India’s leading hospitality consulting, asset management and investment advisory, Hotelivate, in its recent report on 2018/19, says growth was muted, occupancies were higher but not the rates.
Reviewing the 2018/19 performance of hotels across the length and breadth of our country, we were pushed to wonder what was causing them to be ‘stuck in orbit’. Why was it that despite the demand-supply equation favoring growth across most markets, the nationwide numbers (both occupancy and average room rate) barely moved, yet again? Yes, growth was recorded across all performance metrics; however, it wasn’t reflective of an up-cycle the way one would expect. So, we decided to get to some old-fashioned slicing and dicing. As we dug deeper, our hypothesis that ‘we are just not making offers that can’t be refused’ became firmer. We are not alluding to simply dishing out great deals or attractive packages. We refer to the crux of how we approach the very principles of revenue management.
Simple as it may seem, may we urge you to ask yourself these questions: Are we far too focused on selling rooms at the highest possible rate on the busiest days, while paying scant attention to how that may interplay with demand during the shoulder and valley periods? Is stark weekday-weekend seasonality real, or just a convenient excuse? Must we assume that hotel occupancies always peak in the early- to mid-70s or is there merit in the argument that some hotels across India are actually doing something different and breaching 85% to 90% occupancies?
Evidently, close to 15% of the 1,068 branded hotels tracked in this survey averaged more than 80% occupancy in 2018/19. The easiest conclusion one may draw is that these hotels are in very strong markets, with negligible weekday-weekend seasonality. However, the fact is that all of them are based in urban corporate markets, where the industry’s claim has traditionally been that weekends are lean. Yet, these hotels ducked the trend and performed well on weekends, without which achieving an occupancy in the high 80s or 90s as a year-round average is not mathematically probable.
Other arguments that one may present are that these hotels either sell rooms at ‘rock-bottom’ rates or that they have a low room count, making them easier to fill. Well, neither is true; in fact, more than two-thirds of the hotels that averaged more than 80% occupancy have over 150 rooms.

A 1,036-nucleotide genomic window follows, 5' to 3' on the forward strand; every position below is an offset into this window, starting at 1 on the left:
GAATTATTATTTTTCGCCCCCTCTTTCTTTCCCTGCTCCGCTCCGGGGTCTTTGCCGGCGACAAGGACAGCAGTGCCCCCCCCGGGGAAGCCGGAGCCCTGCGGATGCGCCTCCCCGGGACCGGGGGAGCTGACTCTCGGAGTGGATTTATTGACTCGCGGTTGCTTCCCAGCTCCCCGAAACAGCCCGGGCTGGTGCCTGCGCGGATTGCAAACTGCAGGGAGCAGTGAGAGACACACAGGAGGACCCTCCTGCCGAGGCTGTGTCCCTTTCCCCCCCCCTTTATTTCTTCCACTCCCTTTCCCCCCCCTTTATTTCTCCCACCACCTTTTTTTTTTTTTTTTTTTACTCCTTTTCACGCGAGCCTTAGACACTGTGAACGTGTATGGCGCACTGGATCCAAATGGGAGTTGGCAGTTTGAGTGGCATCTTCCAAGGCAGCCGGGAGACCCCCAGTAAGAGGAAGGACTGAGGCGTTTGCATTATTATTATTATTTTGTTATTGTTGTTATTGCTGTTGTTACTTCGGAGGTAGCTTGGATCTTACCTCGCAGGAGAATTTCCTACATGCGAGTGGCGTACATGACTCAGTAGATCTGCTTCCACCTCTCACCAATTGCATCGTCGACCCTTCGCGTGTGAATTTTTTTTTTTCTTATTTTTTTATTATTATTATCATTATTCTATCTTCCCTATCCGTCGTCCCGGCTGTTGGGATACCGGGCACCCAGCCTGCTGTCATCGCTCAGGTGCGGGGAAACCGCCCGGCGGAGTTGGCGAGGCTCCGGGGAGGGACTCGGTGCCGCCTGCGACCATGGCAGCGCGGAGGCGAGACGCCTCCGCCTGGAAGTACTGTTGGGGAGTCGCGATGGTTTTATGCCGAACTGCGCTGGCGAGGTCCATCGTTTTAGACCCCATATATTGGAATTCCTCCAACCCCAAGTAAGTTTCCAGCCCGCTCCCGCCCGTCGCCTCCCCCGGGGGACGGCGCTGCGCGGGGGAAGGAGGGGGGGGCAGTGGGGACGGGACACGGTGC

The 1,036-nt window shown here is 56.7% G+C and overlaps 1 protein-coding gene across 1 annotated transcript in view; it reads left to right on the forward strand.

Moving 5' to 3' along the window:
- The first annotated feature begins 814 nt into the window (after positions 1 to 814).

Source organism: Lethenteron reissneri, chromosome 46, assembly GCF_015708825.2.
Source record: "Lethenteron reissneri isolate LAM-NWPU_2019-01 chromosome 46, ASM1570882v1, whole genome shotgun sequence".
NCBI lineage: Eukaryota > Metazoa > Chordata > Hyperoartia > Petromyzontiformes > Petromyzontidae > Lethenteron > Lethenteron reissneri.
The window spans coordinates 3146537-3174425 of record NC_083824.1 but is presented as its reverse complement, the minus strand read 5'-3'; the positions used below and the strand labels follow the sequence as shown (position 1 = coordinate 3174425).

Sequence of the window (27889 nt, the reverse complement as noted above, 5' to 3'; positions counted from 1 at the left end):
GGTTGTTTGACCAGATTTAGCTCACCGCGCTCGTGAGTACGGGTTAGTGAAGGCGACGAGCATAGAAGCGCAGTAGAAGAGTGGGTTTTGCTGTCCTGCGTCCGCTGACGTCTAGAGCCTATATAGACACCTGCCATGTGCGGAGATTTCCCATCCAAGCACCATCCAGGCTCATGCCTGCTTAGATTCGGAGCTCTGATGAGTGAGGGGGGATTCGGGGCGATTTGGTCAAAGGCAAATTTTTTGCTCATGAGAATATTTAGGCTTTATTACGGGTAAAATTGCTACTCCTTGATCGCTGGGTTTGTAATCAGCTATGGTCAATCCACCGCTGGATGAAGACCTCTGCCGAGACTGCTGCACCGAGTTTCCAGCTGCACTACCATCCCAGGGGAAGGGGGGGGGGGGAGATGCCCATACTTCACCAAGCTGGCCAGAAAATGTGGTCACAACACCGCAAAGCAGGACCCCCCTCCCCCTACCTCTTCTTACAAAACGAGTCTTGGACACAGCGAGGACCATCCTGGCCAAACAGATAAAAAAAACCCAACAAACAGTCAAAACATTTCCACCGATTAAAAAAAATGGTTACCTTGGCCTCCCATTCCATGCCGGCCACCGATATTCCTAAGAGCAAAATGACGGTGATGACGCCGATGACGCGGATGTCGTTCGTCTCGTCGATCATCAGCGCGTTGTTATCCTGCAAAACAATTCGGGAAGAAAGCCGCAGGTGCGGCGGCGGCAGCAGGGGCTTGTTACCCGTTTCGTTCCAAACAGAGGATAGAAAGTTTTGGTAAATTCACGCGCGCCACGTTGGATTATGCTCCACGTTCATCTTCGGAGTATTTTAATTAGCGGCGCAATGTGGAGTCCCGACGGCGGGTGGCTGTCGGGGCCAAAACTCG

It is also noteworthy that more than one-third of the hotels presented in this report achieved an occupancy between 70% and 80% last year. That’s a promising statistic, and an opportunity in waiting. The last time our industry saw a meaningful growth in the nationwide average daily rate (ADR), almost three-fourths of the hotels were clocking 70% plus occupancies. The industry will truly reap the benefits of this up-cycle only when a large majority of existing hotels consistently push their rates, and subsequently, revenues northward.
Hotelivate, a comprehensive hospitality consulting firm offering specialised services to clients across the Asia Pacific region, is proud to present the results of The 2019 Indian Hospitality – Trends & Opportunities Report. The current participation base of 1,068 hotels, with a total inventory of 1,33,359 rooms, offers a comprehensive coverage of the country’s branded hospitality landscape, enabling better incisive analyses of national trends, performance of major hotel markets, and demand and supply forecasts than any other survey of a similar nature.
The results of the Trends & Opportunities Report have been presented in this report at an All-India level, by star category and by 13 major hotel markets, indicating the best and the worst performers and identifying reasons for the same. Furthermore, a detailed review of the existing and future supply has been conducted at macro and micro levels to facilitate a better understanding of the growth in the number of branded rooms in the country across positioning. We have also offered additional perspective and insights within various sub-sections of this report for those seeking a deeper analysis of the demand-supply dynamics as well as future trends and opportunities in a rapidly evolving marketplace.
Preceding the discussion of survey results is a brief review of the performance of the Indian economy in the past fiscal and that of the tourism sector, in particular, that have a direct bearing on the health of the Indian Hotel Industry.
– by Achin Khanna & Gautam Tyagi